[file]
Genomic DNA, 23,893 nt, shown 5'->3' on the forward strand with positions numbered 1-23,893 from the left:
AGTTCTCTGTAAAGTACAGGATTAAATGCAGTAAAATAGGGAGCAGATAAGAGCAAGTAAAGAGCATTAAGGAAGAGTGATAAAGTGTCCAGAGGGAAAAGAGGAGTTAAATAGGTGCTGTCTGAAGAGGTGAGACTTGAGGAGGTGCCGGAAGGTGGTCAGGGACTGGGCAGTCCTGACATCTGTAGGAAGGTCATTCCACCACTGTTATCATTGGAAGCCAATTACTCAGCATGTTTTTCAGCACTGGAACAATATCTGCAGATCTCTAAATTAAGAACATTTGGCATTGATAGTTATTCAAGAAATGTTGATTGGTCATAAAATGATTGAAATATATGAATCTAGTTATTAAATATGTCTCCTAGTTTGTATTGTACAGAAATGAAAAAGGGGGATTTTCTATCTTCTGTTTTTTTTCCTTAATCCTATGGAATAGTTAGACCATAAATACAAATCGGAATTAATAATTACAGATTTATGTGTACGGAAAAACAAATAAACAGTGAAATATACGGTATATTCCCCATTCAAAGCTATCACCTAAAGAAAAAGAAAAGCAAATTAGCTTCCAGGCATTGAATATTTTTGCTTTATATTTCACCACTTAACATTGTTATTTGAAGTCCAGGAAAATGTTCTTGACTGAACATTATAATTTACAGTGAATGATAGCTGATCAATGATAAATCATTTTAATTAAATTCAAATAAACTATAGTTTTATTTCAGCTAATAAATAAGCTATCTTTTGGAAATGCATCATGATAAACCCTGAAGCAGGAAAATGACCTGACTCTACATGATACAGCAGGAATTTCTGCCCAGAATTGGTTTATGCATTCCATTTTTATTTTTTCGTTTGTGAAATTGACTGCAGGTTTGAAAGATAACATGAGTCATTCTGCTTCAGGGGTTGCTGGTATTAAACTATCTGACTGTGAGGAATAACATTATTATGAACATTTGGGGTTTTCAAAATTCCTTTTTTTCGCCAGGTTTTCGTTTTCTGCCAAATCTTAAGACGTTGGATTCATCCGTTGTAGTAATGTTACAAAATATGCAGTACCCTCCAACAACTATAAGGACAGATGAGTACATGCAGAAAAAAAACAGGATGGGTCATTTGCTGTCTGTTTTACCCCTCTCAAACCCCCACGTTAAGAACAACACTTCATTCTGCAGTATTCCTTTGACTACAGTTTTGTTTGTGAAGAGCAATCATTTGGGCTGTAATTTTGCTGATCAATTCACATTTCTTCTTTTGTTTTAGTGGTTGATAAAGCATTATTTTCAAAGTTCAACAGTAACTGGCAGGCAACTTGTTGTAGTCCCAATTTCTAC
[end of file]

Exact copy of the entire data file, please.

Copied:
Genomic DNA, 23,893 nt, shown 5'->3' on the forward strand with positions numbered 1-23,893 from the left:
AGTTCTCTGTAAAGTACAGGATTAAATGCAGTAAAATAGGGAGCAGATAAGAGCAAGTAAAGAGCATTAAGGAAGAGTGATAAAGTGTCCAGAGGGAAAAGAGGAGTTAAATAGGTGCTGTCTGAAGAGGTGAGACTTGAGGAGGTGCCGGAAGGTGGTCAGGGACTGGGCAGTCCTGACATCTGTAGGAAGGTCATTCCACCACTGTTATCATTGGAAGCCAATTACTCAGCATGTTTTTCAGCACTGGAACAATATCTGCAGATCTCTAAATTAAGAACATTTGGCATTGATAGTTATTCAAGAAATGTTGATTGGTCATAAAATGATTGAAATATATGAATCTAGTTATTAAATATGTCTCCTAGTTTGTATTGTACAGAAATGAAAAAGGGGGATTTTCTATCTTCTGTTTTTTTTCCTTAATCCTATGGAATAGTTAGACCATAAATACAAATCGGAATTAATAATTACAGATTTATGTGTACGGAAAAACAAATAAACAGTGAAATATACGGTATATTCCCCATTCAAAGCTATCACCTAAAGAAAAAGAAAAGCAAATTAGCTTCCAGGCATTGAATATTTTTGCTTTATATTTCACCACTTAACATTGTTATTTGAAGTCCAGGAAAATGTTCTTGACTGAACATTATAATTTACAGTGAATGATAGCTGATCAATGATAAATCATTTTAATTAAATTCAAATAAACTATAGTTTTATTTCAGCTAATAAATAAGCTATCTTTTGGAAATGCATCATGATAAACCCTGAAGCAGGAAAATGACCTGACTCTACATGATACAGCAGGAATTTCTGCCCAGAATTGGTTTATGCATTCCATTTTTATTTTTTCGTTTGTGAAATTGACTGCAGGTTTGAAAGATAACATGAGTCATTCTGCTTCAGGGGTTGCTGGTATTAAACTATCTGACTGTGAGGAATAACATTATTATGAACATTTGGGGTTTTCAAAATTCCTTTTTTTCGCCAGGTTTTCGTTTTCTGCCAAATCTTAAGACGTTGGATTCATCCGTTGTAGTAATGTTACAAAATATGCAGTACCCTCCAACAACTATAAGGACAGATGAGTACATGCAGAAAAAAAACAGGATGGGTCATTTGCTGTCTGTTTTACCCCTCTCAAACCCCCACGTTAAGAACAACACTTCATTCTGCAGTATTCCTTTGACTACAGTTTTGTTTGTGAAGAGCAATCATTTGGGCTGTAATTTTGCTGATCAATTCACATTTCTTCTTTTGTTTTAGTGGTTGATAAAGCATTATTTTCAAAGTTCAACAGTAACTGGCAGGCAACTTGTTGTAGTCCCAATTTCTAC